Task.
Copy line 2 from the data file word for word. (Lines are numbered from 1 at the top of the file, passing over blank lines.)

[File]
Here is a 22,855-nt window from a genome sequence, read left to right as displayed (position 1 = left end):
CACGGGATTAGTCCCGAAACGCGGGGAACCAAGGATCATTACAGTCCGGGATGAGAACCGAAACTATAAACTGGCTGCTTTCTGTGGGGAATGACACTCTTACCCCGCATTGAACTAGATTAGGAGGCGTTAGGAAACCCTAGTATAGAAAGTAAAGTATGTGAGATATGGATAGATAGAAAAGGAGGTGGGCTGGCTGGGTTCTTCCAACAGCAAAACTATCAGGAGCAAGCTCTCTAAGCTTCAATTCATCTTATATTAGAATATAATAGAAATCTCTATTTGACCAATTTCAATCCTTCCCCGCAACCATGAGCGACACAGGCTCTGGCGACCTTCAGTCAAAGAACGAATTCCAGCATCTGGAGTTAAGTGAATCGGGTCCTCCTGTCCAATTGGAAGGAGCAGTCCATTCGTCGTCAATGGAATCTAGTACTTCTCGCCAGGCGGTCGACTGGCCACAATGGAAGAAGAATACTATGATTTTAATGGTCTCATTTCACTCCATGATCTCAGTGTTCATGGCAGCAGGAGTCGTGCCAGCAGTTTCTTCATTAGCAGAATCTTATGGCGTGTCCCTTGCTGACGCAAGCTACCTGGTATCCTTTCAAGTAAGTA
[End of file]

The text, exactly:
CACGGGATTAGTCCCGAAACGCGGGGAACCAAGGATCATTACAGTCCGGGATGAGAACCGAAACTATAAACTGGCTGCTTTCTGTGGGGAATGACACTCTTACCCCGCATTGAACTAGATTAGGAGGCGTTAGGAAACCCTAGTATAGAAAGTAAAGTATGTGAGATATGGATAGATAGAAAAGGAGGTGGGCTGGCTGGGTTCTTCCAACAGCAAAACTATCAGGAGCAAGCTCTCTAAGCTTCAATTCATCTTATATTAGAATATAATAGAAATCTCTATTTGACCAATTTCAATCCTTCCCCGCAACCATGAGCGACACAGGCTCTGGCGACCTTCAGTCAAAGAACGAATTCCAGCATCTGGAGTTAAGTGAATCGGGTCCTCCTGTCCAATTGGAAGGAGCAGTCCATTCGTCGTCAATGGAATCTAGTACTTCTCGCCAGGCGGTCGACTGGCCACAATGGAAGAAGAATACTATGATTTTAATGGTCTCATTTCACTCCATGATCTCAGTGTTCATGGCAGCAGGAGTCGTGCCAGCAGTTTCTTCATTAGCAGAATCTTATGGCGTGTCCCTTGCTGACGCAAGCTACCTGGTATCCTTTCAAGTAAGTA